Carina Venter , PhD, RD and Marion Groetch MS, RDN
We have come a long way since 1997 when the US 1 and other international guidelines 2 recommended delayed introduction of food allergens to prevent the development of allergic diseases. Over the last decade a number of studies have added to our current pool of knowledge, and lead to changes in infant weaning recommendations. However, two randomised controlled trials from the UK 3, 4 and one UK government funded systematic review 5 have contributed significantly to this recent paradigm shift.
Early in 2015, the Learning Early about Peanut (LEAP) study 3 was published and showed early introduction resulted in a reduction in peanut allergy prevalence; 13.7% (peanut consumption group) vs.1.9% (peanut avoidant group) in infants not sensitized to peanut and 35.3% (peanut consumption group) vs.10.6% (peanut avoidant group) in those sensitized to peanut. The infants were recruited between 4 – 11 months of age and assessed at 5 years of age.
LEAP taught us two key points: not only is there tremendous potential benefit in preventing peanut allergy in introducing peanut in the first year of life, but more importantly, there is potential harm in recommending infants avoid peanut during that year.
However, the study did not address two other important questions:
– What advice should we give regarding infants at low risk of developing food allergies? Remember, in LEAP all participants were considered to be at high-risk of developing peanut allergy.
– What advice should we give regarding when to introduce other allergenic foods? LEAP very strictly involved early peanut introduction, and nothing about any other food. While this is helpful, there are many other potentially allergenic foods that we still do not know about.
Eating your cake
Some of these open questions were foreseen to some extent by the UK government, which funded the Randomized Trial of Introduction of Allergenic Foods in Breast-Fed Infants (EAT study)4 to help address these issues. They focussed six allergens (milk, egg, wheat, cod, sesame and peanut), but only in children who had NO risk factors for allergy (the flip-side of the LEAP population). The aim of this study was to introduce the allergens in the active group from 3 months of age and adhere to UK weaning advice in the control group (table 1). In the control group participants were to be exclusively breast-fed to approximately 6 months of age. After 6 months, the consumption of allergenic foods was allowed according to parental discretion.4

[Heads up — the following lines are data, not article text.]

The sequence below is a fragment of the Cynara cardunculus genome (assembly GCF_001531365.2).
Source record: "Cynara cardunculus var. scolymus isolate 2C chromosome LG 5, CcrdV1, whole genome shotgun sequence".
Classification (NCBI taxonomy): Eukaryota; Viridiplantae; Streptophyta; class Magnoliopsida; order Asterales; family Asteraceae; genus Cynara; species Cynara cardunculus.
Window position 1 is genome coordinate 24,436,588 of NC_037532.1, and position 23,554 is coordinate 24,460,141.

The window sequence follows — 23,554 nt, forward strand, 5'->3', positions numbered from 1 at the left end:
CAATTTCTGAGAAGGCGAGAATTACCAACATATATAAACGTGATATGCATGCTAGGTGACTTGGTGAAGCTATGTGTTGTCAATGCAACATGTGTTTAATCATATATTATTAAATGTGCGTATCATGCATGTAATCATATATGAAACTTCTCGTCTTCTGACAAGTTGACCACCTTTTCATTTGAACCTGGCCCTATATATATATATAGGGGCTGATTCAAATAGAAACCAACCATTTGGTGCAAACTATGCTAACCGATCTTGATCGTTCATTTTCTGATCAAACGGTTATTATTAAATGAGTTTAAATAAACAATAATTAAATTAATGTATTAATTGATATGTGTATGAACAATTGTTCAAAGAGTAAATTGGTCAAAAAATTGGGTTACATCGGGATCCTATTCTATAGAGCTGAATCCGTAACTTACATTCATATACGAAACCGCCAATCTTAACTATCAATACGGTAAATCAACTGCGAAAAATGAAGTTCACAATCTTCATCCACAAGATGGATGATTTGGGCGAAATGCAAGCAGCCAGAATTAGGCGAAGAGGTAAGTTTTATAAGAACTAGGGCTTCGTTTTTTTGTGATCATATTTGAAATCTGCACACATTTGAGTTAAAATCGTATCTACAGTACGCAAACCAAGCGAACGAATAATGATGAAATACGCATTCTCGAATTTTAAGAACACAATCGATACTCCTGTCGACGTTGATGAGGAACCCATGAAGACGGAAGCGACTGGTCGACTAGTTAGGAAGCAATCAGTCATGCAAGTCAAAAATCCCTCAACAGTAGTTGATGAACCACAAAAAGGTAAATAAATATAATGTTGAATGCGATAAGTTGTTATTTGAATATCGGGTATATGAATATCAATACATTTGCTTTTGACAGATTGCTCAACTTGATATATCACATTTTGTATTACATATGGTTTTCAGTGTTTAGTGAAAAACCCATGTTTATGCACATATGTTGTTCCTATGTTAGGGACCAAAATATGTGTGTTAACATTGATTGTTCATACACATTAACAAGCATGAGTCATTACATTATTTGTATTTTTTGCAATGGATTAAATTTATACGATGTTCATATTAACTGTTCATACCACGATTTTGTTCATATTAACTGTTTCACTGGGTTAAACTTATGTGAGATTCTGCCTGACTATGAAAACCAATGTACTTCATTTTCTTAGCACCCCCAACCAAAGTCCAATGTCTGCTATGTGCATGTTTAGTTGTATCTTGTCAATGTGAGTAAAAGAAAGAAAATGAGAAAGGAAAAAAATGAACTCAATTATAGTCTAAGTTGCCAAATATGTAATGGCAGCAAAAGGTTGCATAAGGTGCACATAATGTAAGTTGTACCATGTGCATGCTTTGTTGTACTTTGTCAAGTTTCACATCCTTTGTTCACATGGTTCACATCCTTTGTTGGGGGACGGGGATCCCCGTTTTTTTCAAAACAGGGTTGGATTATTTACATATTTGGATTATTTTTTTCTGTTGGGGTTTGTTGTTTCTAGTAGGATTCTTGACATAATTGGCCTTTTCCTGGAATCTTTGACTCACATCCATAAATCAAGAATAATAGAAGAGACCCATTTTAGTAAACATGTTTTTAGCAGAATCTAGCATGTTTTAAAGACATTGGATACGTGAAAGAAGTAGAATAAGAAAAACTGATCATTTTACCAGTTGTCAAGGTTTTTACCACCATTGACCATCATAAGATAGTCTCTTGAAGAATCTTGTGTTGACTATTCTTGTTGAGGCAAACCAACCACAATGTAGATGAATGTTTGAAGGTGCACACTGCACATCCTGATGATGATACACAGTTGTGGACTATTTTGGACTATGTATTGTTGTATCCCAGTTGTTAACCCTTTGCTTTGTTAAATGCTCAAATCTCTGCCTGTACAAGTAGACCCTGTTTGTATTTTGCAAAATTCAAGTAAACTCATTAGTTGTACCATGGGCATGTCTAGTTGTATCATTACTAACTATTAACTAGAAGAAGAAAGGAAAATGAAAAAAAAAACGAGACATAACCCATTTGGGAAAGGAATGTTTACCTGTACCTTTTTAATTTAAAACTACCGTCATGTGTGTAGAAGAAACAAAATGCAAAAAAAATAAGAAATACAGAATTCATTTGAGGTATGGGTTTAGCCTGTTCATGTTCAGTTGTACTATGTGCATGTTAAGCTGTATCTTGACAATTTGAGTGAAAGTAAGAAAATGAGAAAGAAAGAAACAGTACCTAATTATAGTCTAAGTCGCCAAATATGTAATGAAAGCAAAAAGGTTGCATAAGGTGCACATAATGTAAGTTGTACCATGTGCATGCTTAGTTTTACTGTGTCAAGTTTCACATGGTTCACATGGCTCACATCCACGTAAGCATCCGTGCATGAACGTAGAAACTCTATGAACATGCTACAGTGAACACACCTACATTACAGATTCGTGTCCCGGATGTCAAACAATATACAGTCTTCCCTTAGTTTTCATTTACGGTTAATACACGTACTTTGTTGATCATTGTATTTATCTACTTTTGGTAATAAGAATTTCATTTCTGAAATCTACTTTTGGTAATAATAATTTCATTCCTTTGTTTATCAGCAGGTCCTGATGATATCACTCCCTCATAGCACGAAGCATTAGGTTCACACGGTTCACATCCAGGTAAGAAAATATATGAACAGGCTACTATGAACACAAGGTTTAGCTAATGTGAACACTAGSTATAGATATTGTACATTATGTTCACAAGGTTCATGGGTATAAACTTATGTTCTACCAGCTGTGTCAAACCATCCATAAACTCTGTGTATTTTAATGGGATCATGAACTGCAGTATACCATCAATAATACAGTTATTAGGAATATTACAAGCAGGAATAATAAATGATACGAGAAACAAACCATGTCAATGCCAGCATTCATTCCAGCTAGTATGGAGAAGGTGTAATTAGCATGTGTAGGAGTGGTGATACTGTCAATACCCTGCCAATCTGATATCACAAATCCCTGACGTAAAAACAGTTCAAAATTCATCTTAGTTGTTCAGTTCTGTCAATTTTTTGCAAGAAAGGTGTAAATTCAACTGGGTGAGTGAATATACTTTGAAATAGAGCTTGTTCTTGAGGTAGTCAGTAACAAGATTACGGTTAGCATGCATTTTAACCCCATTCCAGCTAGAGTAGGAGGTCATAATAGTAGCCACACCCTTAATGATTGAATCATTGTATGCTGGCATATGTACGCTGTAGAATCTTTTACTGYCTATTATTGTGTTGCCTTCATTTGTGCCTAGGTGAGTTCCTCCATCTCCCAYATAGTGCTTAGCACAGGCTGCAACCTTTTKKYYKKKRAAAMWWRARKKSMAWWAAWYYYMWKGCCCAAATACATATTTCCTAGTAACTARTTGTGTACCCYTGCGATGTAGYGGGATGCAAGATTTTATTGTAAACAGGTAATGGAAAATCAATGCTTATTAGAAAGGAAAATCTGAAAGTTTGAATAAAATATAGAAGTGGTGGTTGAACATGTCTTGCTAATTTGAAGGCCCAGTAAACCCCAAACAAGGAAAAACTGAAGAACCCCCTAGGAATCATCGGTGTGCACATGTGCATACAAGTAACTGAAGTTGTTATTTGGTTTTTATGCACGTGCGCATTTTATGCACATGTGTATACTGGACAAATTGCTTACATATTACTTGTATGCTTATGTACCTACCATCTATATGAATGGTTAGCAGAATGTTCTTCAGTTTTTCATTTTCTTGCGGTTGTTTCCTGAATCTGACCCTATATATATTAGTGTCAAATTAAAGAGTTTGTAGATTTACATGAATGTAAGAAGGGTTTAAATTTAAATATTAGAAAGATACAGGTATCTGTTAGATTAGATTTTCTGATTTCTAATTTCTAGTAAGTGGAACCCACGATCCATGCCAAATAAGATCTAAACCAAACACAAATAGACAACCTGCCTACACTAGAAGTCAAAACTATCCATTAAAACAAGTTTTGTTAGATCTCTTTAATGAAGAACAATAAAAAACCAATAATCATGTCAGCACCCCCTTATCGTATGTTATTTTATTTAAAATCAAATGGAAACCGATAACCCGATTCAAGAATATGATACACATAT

This trial was much harder to conduct and ran into some practical difficulties such as the “willingness” of the infants to eat certain foods; even infants have minds of their own. Complicating the process is confusion over two statistical methods for analyzing the results. The preferred way, known as “intention to treat” analyzed the results from all who agreed to participate, both in the active group and the control group. This was the preferred method under UK guidelines because it reflects likely patient behavior in the real world. They showed that there was a 20% reduction in food allergy prevalence in the early introduction group, but this was not deemed statistically significant. Intention to treat analysis encompasses all who started the protocol, active or placebo, despite that fact that many of them didn’t finish for a multitude of reasons, which make it more difficult to reach statistical significance. For instance, parents who felt their child might be developing symptoms of allergy may have simply dropped out.
Including only participants who actually followed the study instructions, focusing on peanut and egg allergy only, showed a statistically significant reduction in food allergy prevalence of 67%. However, we can conclude that the EAT study showed that there is no need to delay the introduction of food allergens once weaning has commenced, and that age of introduction was not associated with a large risk of developing allergy.
Just as seen with the LEAP study, many questions were raised by the EAT study:
1) Is the US ready for early allergen introduction? A study by Luccioli and colleagues6 in 2014 showed that no infants in their US population introduced peanut, egg or fish before 6 months of age. Recommendations to introduce all allergens early therefore will affect weaning patterns and food intake of future generations to come. It is well-known that food intake/avoidance in early life7 affects food preference later on in childhood; perhaps for life.
2) Who is going to lead on this “shift” in weaning practices? How will this affect other allergy services and how will the services be reimbursement? There are ~4,000,000 US children under the age of one year with only 5,500 allergists and less than 500 registered dietitians/nutritionists (RDNs) with interest or training in allergy who will have to lead the way.
3) Has any guidance on the “other” allergens been published? Currently the only US guidance for early allergen introduction is the Addendum Guidelines for the Prevention of Peanut Allergy in the United States from the National Institute of Allergy and Infectious Diseases8. In terms of the other allergenic foods, these guidelines states that “insufficient evidence exists for delaying introduction of solid foods, including potentially allergenic foods, beyond 4 to 6 months of age, even in infants at risk of developing allergic disease.” This statement was in slight contrast to a meta-analysis published in JAMA in September 2017 (pre-dating the NIAID guidelines), which showed significant risk reduction associated with egg introduction at around 4-6 months of life. The only other international guideline published since the LEAP and EAT is the Australasian Society of Clinical Immunology and Allergy (ASCIA) guidelines for infant feeding and allergy prevention, which states that “all infants should be given allergenic solid foods including peanut butter, cooked egg, dairy and wheat products in the first year of life. This includes infants at high risk of allergy.” The recently revised ASCIA guidelines recommend introduction of solid foods should occur “around 6 months but not before 4 months”9.
So – what is our practical take on introduction of allergens beyond peanut?
– Start weaning when the infant is developmentally ready, no later than 6 months and as early as 4 months if developmentally ready